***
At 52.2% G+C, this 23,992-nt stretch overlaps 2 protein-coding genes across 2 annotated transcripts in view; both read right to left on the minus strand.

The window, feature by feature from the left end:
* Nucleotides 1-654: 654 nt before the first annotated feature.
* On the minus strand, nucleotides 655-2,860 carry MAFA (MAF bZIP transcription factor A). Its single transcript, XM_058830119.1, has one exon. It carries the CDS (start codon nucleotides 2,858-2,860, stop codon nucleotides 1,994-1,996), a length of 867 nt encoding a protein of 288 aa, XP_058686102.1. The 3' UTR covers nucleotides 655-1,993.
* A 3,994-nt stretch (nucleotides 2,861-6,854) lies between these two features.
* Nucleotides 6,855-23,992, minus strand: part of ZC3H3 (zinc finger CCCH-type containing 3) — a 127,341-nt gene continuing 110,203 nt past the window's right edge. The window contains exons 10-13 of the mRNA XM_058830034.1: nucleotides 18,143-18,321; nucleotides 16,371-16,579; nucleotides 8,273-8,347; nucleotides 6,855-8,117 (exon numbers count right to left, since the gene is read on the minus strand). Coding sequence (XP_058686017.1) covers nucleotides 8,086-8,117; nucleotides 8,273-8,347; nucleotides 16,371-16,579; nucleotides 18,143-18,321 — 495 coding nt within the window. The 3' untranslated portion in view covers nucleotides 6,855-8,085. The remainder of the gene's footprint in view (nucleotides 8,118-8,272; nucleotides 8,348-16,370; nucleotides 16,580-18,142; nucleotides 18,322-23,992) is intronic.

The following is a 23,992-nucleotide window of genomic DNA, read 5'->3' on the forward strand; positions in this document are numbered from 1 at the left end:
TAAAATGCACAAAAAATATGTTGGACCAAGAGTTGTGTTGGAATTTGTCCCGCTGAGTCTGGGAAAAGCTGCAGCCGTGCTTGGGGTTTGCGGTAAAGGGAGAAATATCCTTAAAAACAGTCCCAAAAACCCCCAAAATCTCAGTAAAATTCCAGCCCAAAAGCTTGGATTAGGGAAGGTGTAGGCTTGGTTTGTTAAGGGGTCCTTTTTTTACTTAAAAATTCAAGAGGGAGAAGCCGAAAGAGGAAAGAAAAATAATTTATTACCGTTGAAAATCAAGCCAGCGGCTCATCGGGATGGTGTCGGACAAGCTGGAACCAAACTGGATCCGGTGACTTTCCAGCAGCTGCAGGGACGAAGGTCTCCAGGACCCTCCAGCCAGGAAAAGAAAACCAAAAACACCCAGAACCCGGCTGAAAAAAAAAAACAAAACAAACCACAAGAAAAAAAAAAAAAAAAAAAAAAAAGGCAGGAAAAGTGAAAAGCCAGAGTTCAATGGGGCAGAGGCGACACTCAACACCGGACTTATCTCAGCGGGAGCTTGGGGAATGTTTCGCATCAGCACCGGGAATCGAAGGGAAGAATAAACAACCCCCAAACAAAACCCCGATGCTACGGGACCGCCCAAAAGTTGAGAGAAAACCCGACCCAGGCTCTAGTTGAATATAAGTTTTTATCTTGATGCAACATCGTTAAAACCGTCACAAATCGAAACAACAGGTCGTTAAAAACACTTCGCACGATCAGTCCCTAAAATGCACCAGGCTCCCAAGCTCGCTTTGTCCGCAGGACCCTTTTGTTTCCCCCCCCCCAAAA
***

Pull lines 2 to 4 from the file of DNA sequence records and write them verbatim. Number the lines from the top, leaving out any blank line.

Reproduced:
The window, feature by feature from the left end:
* Nucleotides 1-654: 654 nt before the first annotated feature.
* On the minus strand, nucleotides 655-2,860 carry MAFA (MAF bZIP transcription factor A). Its single transcript, XM_058830119.1, has one exon. It carries the CDS (start codon nucleotides 2,858-2,860, stop codon nucleotides 1,994-1,996), a length of 867 nt encoding a protein of 288 aa, XP_058686102.1. The 3' UTR covers nucleotides 655-1,993.